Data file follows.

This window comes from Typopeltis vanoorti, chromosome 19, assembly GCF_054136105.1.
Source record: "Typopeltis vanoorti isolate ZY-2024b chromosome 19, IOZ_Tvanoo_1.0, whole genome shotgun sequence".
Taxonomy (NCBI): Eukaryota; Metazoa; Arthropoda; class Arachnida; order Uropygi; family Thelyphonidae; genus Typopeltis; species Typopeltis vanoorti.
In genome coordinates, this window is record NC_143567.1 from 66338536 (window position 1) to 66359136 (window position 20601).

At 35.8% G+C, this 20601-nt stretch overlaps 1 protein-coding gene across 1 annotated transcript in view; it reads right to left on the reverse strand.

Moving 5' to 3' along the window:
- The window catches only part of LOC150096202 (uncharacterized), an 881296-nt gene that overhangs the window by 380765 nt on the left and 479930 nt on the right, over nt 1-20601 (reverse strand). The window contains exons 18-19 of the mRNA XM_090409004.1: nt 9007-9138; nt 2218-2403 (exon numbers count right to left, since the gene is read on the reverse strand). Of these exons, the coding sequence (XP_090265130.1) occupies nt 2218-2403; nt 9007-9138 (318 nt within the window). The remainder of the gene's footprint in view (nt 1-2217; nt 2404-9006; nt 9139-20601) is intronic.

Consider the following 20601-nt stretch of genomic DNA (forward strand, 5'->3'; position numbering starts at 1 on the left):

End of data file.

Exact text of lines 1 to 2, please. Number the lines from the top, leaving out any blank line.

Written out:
This window comes from Typopeltis vanoorti, chromosome 19, assembly GCF_054136105.1.
Source record: "Typopeltis vanoorti isolate ZY-2024b chromosome 19, IOZ_Tvanoo_1.0, whole genome shotgun sequence".